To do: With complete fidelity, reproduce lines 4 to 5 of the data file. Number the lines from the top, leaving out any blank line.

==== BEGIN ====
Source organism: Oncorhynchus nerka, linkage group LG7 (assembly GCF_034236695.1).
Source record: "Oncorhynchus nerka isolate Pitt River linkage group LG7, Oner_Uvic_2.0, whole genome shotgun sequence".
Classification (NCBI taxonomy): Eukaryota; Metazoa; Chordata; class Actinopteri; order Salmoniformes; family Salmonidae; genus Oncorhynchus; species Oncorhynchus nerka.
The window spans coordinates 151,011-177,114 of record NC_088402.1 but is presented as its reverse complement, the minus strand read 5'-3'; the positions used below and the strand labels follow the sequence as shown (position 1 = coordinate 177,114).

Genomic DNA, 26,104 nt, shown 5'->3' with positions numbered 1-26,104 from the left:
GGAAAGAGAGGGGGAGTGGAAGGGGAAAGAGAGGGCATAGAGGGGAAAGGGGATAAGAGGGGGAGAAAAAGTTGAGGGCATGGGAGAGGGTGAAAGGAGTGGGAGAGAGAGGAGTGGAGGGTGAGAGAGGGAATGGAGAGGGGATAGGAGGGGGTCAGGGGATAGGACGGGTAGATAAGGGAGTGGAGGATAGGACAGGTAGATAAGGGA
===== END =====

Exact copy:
The window spans coordinates 151,011-177,114 of record NC_088402.1 but is presented as its reverse complement, the minus strand read 5'-3'; the positions used below and the strand labels follow the sequence as shown (position 1 = coordinate 177,114).

Genomic DNA, 26,104 nt, shown 5'->3' with positions numbered 1-26,104 from the left: